After years of working in dead-end contract jobs, Ms Yasuyo Toyama, 39, finally managed to secure a full-time position recently as job prospects improve in Japan.
A tight labour market has also led to a greater appetite for job-hopping in a nation where company loyalty is traditionally prized.
The unemployment rate in February stood at a multi-year low of 2.8 per cent, and for every 100 job-seekers, there are 143 positions nationwide. The figure stands at 203 for Tokyo alone.
This is a bright spot for Japan's economy, which, as of last month, has chalked up 52 straight months of recovery in its third-longest streak since World War II. Japan has also registered larger growth per capita since 2012, when Prime Minister Shinzo Abe began his Abenomics economic policy, than in the preceding 15 years.
While its economy has turned a corner, Japan is not quite out of the woods as it struggles to snap out of a deflationary malaise that has caused sluggish productivity and low wage growth and inflation.
This has also resulted in consumers being reluctant to loosen their purse strings, even as surveys show more upbeat sentiment.
High demand for bilingual specialists in sectors such as fintech and retail, given a shortage of talent, has led to the tight labour market.
A spokesman for human resources consultancy Robert Walters Japan told The Straits Times: "The demand for skilled, bilingual professionals has continued to rise irrespective of industry or job title, making it challenging to attract talent."
But economists also note that many companies tend to plug their headcount with temporary workers, who do not qualify for bonuses or other benefits. They account for 40 per cent of the Japanese workforce, and earn less than two-thirds of their full-time colleagues.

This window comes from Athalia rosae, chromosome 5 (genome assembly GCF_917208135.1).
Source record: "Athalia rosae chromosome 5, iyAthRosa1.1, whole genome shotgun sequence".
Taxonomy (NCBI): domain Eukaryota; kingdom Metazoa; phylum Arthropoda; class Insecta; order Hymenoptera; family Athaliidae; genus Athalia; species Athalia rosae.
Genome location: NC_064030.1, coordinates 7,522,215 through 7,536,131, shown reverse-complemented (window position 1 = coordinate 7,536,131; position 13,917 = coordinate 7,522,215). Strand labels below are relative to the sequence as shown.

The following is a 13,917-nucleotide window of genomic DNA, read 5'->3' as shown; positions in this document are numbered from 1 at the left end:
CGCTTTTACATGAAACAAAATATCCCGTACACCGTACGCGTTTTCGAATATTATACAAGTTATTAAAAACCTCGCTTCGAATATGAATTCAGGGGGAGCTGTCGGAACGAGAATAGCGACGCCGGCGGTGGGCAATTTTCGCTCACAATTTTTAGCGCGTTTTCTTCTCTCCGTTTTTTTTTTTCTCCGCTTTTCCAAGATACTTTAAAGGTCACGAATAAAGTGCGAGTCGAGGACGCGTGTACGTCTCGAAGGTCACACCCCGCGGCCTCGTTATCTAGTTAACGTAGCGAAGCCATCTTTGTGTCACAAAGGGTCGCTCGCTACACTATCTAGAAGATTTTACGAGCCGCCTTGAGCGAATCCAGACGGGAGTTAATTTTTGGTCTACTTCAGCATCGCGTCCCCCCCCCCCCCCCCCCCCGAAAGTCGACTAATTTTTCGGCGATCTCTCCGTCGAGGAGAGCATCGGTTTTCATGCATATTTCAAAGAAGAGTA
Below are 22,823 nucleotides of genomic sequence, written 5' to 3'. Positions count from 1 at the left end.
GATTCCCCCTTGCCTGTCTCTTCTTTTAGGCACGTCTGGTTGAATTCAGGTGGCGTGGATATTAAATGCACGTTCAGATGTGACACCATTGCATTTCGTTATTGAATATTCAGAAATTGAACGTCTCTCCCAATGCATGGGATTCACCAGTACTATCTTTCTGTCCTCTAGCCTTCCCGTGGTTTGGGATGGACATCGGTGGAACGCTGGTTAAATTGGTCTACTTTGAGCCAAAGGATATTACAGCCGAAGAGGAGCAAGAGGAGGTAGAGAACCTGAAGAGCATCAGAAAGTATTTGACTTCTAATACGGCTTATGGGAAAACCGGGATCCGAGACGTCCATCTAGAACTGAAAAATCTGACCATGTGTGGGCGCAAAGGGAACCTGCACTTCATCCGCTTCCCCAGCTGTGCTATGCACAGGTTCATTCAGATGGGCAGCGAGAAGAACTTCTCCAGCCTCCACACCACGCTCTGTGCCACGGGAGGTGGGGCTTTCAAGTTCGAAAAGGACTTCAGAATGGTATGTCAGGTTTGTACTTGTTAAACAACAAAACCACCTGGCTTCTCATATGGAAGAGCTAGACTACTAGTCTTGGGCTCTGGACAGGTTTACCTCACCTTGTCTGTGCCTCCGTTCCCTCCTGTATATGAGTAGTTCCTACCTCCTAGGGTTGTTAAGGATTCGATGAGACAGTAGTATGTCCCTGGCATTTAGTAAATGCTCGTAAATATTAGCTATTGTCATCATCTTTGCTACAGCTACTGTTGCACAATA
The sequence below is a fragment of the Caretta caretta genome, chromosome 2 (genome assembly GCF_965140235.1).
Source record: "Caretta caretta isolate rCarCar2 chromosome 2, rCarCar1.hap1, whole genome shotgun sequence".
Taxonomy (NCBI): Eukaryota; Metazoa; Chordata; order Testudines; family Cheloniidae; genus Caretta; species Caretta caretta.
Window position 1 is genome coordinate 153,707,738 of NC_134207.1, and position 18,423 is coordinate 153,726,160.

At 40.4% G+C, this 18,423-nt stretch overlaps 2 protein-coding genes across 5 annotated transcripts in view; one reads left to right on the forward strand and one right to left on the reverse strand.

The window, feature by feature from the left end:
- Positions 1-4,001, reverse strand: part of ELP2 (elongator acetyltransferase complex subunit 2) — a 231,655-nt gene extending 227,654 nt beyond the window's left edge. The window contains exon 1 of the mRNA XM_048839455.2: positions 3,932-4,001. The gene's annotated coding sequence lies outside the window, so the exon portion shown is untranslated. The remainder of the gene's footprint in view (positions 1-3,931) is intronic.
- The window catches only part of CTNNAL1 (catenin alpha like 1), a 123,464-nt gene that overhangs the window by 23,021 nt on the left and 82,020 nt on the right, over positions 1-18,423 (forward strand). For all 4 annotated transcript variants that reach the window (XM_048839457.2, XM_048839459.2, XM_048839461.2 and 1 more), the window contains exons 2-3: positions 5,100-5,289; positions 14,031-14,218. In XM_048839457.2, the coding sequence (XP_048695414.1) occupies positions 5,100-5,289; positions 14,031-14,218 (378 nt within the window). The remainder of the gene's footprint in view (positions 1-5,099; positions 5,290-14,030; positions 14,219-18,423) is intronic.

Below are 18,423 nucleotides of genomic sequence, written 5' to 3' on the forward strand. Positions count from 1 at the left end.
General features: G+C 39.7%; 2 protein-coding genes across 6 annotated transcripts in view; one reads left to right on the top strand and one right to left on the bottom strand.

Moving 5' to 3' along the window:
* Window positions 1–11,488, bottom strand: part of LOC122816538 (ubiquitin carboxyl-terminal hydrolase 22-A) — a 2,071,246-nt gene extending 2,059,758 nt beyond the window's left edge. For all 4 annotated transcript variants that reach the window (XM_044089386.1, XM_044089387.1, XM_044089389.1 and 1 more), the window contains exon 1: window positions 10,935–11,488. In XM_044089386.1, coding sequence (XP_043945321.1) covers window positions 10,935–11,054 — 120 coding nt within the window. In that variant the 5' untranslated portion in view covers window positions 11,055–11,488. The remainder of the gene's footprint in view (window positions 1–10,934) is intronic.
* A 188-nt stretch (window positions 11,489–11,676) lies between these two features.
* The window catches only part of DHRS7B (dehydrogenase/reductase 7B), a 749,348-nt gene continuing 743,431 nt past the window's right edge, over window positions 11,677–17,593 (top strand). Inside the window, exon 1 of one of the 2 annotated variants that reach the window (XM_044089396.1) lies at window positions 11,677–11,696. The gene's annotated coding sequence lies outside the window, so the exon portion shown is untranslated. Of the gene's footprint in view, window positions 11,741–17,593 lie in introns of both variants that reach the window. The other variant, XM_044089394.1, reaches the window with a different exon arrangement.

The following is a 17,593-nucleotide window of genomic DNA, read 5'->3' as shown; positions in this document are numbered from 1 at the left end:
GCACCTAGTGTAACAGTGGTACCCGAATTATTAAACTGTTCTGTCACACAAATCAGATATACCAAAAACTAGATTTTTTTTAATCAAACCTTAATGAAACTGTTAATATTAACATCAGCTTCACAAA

This has led Mr Abe to pledge that "equal pay for equal work" will be a key prong of workplace reform laws that will be tabled in Parliament later this year.
Ms Toyama told The Straits Times of her frustrations in how her career in sales was "going nowhere" as a contract worker: "Companies that offer short-term contracts have much less of an incentive to train workers."
After working in a duty-free shop, she has since joined Singapore luxury-bag maker Kwanpen, which opens its first boutique in Tokyo next Thursday. Japan's heavy reliance on temporary workers and the reluctance of companies to invest in them is one reason for the country's perpetually low productivity, said Organisation for Economic Cooperation and Development (OECD) senior economist Randall Jones at a media briefing.
Mr Jones, who heads the Japan and South Korea desk at the OECD, said Japan urgently needs to kick-start a "virtuous cycle of profits, wage growth and inflation".
Slow wage growth, which inched up 0.5 per cent last year from 2015 in what was the fastest pace since 2010, has cast a pall over retail spending as households choose to err on the side of caution and save.
This is in spite of increasingly upbeat household confidence data, as was reflected in a Bank of Japan survey last week.
As of February, Japan has recorded 12 straight months of declining household expenditure, with consumers spending less on food, clothes, transport, communications and entertainment.
Average household spending in February fell 3.8 per cent to 260,644 yen (S$3,350) from a year ago, despite household incomes rising 0.7 per cent over the same period.
"The problem is wage-setting is backward-looking rather than forward-looking," Mr Jones said. "But inflation is likely to pick up, and we expect this to be factored into wages and as consumers see higher real wage growth, they will hopefully spend more."